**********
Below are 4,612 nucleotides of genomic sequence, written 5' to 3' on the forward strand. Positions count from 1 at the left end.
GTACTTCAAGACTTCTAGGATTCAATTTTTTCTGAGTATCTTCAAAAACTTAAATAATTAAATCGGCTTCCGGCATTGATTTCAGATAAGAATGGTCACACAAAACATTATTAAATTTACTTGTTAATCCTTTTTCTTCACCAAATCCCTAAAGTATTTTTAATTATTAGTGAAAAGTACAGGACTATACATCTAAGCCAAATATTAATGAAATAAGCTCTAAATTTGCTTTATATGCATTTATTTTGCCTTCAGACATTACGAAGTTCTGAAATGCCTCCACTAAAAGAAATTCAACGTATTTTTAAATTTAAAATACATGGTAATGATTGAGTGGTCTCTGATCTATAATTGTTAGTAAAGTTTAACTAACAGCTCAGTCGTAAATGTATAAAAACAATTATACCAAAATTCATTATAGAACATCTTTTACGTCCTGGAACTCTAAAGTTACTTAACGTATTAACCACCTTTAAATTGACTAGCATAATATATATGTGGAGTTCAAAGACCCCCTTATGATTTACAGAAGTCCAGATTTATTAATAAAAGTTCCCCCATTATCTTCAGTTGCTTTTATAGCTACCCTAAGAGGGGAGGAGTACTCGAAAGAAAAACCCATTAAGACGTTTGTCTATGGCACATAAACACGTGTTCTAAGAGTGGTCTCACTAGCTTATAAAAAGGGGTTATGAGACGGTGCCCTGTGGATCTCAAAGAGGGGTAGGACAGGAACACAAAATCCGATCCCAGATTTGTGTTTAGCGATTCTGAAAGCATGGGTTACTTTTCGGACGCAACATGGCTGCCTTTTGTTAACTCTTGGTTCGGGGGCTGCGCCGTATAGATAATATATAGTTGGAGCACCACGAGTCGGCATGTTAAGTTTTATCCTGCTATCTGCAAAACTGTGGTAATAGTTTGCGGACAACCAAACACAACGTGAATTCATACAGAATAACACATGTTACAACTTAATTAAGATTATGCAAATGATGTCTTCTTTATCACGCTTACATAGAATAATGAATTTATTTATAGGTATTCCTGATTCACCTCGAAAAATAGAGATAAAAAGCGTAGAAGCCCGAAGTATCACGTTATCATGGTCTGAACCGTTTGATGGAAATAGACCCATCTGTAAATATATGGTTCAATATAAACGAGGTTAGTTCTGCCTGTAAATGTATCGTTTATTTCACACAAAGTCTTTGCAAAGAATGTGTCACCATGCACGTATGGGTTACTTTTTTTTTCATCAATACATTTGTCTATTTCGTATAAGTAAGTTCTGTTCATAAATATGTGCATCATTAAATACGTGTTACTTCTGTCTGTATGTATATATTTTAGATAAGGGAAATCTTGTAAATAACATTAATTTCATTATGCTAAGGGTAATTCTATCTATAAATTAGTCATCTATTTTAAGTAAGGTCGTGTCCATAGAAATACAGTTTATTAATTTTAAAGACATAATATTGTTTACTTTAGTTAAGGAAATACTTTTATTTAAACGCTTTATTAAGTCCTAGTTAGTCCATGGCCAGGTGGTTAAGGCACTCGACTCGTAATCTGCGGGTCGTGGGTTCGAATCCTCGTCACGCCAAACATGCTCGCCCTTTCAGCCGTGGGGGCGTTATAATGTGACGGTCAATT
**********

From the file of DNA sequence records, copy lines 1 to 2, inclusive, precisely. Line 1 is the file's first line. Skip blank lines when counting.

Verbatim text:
Below are 4,612 nucleotides of genomic sequence, written 5' to 3' on the forward strand. Positions count from 1 at the left end.
GTACTTCAAGACTTCTAGGATTCAATTTTTTCTGAGTATCTTCAAAAACTTAAATAATTAAATCGGCTTCCGGCATTGATTTCAGATAAGAATGGTCACACAAAACATTATTAAATTTACTTGTTAATCCTTTTTCTTCACCAAATCCCTAAAGTATTTTTAATTATTAGTGAAAAGTACAGGACTATACATCTAAGCCAAATATTAATGAAATAAGCTCTAAATTTGCTTTATATGCATTTATTTTGCCTTCAGACATTACGAAGTTCTGAAATGCCTCCACTAAAAGAAATTCAACGTATTTTTAAATTTAAAATACATGGTAATGATTGAGTGGTCTCTGATCTATAATTGTTAGTAAAGTTTAACTAACAGCTCAGTCGTAAATGTATAAAAACAATTATACCAAAATTCATTATAGAACATCTTTTACGTCCTGGAACTCTAAAGTTACTTAACGTATTAACCACCTTTAAATTGACTAGCATAATATATATGTGGAGTTCAAAGACCCCCTTATGATTTACAGAAGTCCAGATTTATTAATAAAAGTTCCCCCATTATCTTCAGTTGCTTTTATAGCTACCCTAAGAGGGGAGGAGTACTCGAAAGAAAAACCCATTAAGACGTTTGTCTATGGCACATAAACACGTGTTCTAAGAGTGGTCTCACTAGCTTATAAAAAGGGGTTATGAGACGGTGCCCTGTGGATCTCAAAGAGGGGTAGGACAGGAACACAAAATCCGATCCCAGATTTGTGTTTAGCGATTCTGAAAGCATGGGTTACTTTTCGGACGCAACATGGCTGCCTTTTGTTAACTCTTGGTTCGGGGGCTGCGCCGTATAGATAATATATAGTTGGAGCACCACGAGTCGGCATGTTAAGTTTTATCCTGCTATCTGCAAAACTGTGGTAATAGTTTGCGGACAACCAAACACAACGTGAATTCATACAGAATAACACATGTTACAACTTAATTAAGATTATGCAAATGATGTCTTCTTTATCACGCTTACATAGAATAATGAATTTATTTATAGGTATTCCTGATTCACCTCGAAAAATAGAGATAAAAAGCGTAGAAGCCCGAAGTATCACGTTATCATGGTCTGAACCGTTTGATGGAAATAGACCCATCTGTAAATATATGGTTCAATATAAACGAGGTTAGTTCTGCCTGTAAATGTATCGTTTATTTCACACAAAGTCTTTGCAAAGAATGTGTCACCATGCACGTATGGGTTACTTTTTTTTTCATCAATACATTTGTCTATTTCGTATAAGTAAGTTCTGTTCATAAATATGTGCATCATTAAATACGTGTTACTTCTGTCTGTATGTATATATTTTAGATAAGGGAAATCTTGTAAATAACATTAATTTCATTATGCTAAGGGTAATTCTATCTATAAATTAGTCATCTATTTTAAGTAAGGTCGTGTCCATAGAAATACAGTTTATTAATTTTAAAGACATAATATTGTTTACTTTAGTTAAGGAAATACTTTTATTTAAACGCTTTATTAAGTCCTAGTTAGTCCATGGCCAGGTGGTTAAGGCACTCGACTCGTAATCTGCGGGTCGTGGGTTCGAATCCTCGTCACGCCAAACATGCTCGCCCTTTCAGCCGTGGGGGCGTTATAATGTGACGGTCAATT